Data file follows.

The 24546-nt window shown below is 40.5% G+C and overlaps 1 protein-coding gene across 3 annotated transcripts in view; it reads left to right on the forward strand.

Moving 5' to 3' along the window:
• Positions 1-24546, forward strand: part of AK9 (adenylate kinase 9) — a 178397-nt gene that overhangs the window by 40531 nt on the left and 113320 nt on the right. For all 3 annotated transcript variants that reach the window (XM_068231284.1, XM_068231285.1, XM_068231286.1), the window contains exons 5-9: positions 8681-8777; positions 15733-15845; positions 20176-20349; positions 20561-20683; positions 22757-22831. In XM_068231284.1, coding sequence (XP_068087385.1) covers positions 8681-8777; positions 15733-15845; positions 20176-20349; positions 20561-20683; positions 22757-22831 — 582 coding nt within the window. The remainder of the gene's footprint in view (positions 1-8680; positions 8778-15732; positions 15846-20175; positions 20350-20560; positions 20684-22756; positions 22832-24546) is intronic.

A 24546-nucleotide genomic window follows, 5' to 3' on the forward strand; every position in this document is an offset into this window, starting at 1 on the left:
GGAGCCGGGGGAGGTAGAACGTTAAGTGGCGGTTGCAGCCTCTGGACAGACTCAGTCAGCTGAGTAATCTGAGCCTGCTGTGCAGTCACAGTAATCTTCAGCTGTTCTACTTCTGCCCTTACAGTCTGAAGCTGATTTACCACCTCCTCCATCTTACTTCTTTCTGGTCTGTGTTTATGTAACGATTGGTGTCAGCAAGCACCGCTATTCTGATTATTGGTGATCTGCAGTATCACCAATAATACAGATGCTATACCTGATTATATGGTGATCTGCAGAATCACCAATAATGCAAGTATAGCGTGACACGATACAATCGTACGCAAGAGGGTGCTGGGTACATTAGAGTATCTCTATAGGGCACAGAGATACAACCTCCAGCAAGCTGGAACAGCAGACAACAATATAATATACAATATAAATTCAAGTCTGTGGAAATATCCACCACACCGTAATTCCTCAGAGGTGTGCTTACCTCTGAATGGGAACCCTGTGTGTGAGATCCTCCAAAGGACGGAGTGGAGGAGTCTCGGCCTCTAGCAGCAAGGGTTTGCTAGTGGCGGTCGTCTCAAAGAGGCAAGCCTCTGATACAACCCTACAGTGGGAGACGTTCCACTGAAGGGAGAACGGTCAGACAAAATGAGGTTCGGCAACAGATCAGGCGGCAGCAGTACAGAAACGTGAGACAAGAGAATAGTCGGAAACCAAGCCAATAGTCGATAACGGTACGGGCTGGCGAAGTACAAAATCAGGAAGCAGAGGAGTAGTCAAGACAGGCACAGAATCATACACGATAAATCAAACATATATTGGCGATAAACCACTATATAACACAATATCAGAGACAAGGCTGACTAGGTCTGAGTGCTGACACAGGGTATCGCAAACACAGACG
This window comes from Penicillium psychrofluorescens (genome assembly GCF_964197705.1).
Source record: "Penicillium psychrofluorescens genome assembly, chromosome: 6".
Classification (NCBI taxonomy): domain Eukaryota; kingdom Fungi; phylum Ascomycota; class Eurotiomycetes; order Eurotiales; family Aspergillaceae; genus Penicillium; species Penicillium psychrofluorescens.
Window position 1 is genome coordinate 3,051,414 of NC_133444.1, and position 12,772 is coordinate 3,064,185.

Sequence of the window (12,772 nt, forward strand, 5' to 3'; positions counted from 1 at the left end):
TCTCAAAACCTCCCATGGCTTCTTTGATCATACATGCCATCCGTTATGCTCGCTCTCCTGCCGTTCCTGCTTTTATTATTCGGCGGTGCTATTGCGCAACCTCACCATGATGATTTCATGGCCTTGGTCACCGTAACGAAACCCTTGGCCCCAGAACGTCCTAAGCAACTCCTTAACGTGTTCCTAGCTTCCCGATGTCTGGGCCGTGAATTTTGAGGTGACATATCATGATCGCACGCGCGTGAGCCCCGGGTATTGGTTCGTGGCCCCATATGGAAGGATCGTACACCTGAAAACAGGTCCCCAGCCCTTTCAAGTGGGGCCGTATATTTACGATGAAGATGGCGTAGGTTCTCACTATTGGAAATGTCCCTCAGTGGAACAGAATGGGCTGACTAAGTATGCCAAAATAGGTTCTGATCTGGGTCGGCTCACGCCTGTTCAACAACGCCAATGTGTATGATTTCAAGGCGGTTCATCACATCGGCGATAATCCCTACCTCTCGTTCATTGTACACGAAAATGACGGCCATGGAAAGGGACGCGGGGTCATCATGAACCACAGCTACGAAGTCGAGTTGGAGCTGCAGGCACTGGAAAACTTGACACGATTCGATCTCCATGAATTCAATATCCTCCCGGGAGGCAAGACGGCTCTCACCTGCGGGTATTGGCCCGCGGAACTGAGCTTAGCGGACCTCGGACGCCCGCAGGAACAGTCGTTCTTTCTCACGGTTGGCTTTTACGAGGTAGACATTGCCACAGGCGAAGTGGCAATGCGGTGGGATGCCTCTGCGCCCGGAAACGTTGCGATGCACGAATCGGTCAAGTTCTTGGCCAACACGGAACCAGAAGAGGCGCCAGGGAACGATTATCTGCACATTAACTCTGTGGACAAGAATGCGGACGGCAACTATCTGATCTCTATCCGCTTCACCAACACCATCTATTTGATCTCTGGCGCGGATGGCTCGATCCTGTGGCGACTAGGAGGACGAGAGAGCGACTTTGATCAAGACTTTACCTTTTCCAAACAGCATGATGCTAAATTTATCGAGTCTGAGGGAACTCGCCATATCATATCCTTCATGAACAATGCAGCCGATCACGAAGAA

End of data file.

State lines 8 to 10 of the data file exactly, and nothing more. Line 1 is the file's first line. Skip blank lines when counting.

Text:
Classification (NCBI taxonomy): domain Eukaryota; kingdom Fungi; phylum Ascomycota; class Eurotiomycetes; order Eurotiales; family Aspergillaceae; genus Penicillium; species Penicillium psychrofluorescens.
Window position 1 is genome coordinate 3,051,414 of NC_133444.1, and position 12,772 is coordinate 3,064,185.

Sequence of the window (12,772 nt, forward strand, 5' to 3'; positions counted from 1 at the left end):